Maldives Trafficking in persons

Factbook > Countries > Maldives > Transnational Issues

Trafficking in persons: current situation: Maldives is a destination country for men, women, and children subjected to forced labor and sex trafficking and a source country for women and children subjected to labor and sex trafficking; primarily Bangladeshi and Indian migrants working both legally and illegally in the construction and service sectors face conditions of forced labor, including fraudulent recruitment, confiscation of identity and travel documents, nonpayment and withholding of wages, and debt bondage; a small number of women from Asia, Eastern Europe, and former Soviet states are trafficked to Maldives for sexual exploitation; Maldivian women may be subjected to sex trafficking domestically or in Sri Lanka; some Maldivian children are transported to the capital for domestic service, where they may also be victims of sexual abuse and forced labor
tier rating: Tier 2 Watch List – Maldives does not fully comply with the minimum standards for the elimination of trafficking; however, it is making significant efforts to do so; the government adopted a national action plan for 2015-19 and is continuing to develop victim identification, protection, and referral procedures, but overall its anti-trafficking efforts did not increase; only five trafficking investigations were conducted, no new prosecutions were initiated for the second consecutive year, and no convictions were made, down from one in 2013; some officials warned businesses in advance of planned raids for suspected trafficking offenses; victim protection deteriorated when the state-run shelter for female victims barred access to victims shortly after opening in January 2014, in part because of bureaucratic disputes, which dissuaded victims from pursuing charges against perpetrators; the government did not prosecute or hold accountable any employers or government officials for withholding passports (2015)

Definition: Trafficking in persons is modern-day slavery, involving victims who are forced, defrauded, or coerced into labor or sexual exploitation. The International Labor Organization (ILO), the UN agency charged with addressing labor standards, employment, and social protection issues, estimates that 12.3 million people worldwide are enslaved in forced labor, bonded labor, forced child labor, sexual servitude, and involuntary servitude at any given time. Human trafficking is a multi-dimensional threat, depriving people of their human rights and freedoms, risking global health, promoting social breakdown, inhibiting development by depriving countries of their human capital, and helping fuel the growth of organized crime. In 2000, the US Congress passed the Trafficking Victims Protection Act (TVPA), reauthorized in 2003 and 2005, which provides tools for the US to combat trafficking in persons, both domestically and abroad. One of the law's key components is the creation of the US Department of State's annual Trafficking in Persons Report, which assesses the government response (i.e., the current situation) in some 150 countries with a significant number of victims trafficked across their borders who are recruited, harbored, transported, provided, or obtained for forced labor or sexual exploitation.Countries in the annual report are rated in three tiers, based on government efforts to combat trafficking. The countries identified in this entry are those listed in the 2010 Trafficking in Persons Report as Tier 2 Watch List or Tier 3 based on the following tier rating definitions:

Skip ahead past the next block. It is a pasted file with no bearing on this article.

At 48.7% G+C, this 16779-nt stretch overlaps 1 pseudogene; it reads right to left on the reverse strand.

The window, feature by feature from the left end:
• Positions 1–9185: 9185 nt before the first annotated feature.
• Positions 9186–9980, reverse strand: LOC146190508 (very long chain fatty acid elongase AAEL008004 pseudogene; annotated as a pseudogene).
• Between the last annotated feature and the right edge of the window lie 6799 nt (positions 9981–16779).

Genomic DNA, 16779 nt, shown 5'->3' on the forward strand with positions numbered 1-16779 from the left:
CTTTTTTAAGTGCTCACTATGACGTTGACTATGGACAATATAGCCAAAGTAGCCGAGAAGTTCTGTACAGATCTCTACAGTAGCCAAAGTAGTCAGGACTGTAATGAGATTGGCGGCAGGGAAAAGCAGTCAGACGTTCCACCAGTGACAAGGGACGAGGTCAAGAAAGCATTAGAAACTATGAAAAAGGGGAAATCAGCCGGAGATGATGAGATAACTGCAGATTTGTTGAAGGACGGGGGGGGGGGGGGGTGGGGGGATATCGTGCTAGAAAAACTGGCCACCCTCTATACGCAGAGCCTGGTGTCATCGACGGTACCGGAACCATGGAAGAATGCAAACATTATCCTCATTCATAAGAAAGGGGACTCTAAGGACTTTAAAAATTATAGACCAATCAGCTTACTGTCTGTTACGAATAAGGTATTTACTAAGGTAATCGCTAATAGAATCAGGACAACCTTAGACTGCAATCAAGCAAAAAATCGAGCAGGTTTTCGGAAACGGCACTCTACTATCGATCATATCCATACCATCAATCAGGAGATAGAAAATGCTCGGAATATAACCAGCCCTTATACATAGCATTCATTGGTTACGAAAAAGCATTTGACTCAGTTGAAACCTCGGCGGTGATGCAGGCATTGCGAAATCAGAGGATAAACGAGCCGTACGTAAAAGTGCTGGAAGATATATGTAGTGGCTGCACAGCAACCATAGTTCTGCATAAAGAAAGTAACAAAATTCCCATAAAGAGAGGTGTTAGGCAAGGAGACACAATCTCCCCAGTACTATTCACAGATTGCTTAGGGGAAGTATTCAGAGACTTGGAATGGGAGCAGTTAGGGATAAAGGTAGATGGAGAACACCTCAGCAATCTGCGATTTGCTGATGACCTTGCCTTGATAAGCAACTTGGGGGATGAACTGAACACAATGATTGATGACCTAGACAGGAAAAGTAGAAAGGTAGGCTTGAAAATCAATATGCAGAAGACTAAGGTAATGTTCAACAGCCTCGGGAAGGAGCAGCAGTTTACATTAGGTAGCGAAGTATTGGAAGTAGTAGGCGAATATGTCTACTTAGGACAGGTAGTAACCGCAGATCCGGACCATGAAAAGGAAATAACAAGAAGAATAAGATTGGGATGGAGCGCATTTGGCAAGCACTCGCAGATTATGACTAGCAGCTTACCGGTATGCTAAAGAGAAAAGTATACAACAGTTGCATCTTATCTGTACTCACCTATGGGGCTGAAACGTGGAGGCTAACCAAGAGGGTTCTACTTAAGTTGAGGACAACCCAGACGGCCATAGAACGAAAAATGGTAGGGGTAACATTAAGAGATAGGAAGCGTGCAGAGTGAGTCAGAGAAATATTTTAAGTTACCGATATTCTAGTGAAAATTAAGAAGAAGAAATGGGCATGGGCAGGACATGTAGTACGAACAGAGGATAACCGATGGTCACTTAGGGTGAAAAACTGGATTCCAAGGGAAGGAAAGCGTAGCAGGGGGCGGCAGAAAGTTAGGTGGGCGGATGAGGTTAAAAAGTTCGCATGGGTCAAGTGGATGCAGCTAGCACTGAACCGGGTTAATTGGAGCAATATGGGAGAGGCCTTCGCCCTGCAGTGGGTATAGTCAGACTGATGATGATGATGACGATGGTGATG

Tier 2 Watch List countries do not fully comply with the minimum standards for the elimination of trafficking but are making significant efforts to do so, and meet one of the following criteria:
1. they display high or significantly increasing number of victims,
2. they have failed to provide evidence of increasing efforts to combat trafficking in persons, or,
3. they have committed to take action over the next year.

Tier 3 countries neither satisfy the minimum standards for the elimination of trafficking nor demonstrate a significant effort to do so. Countries in this tier are subject to potential non-humanitarian and non-trade sanctions.

Source: CIA World Factbook - This page was last updated on January 20, 2018

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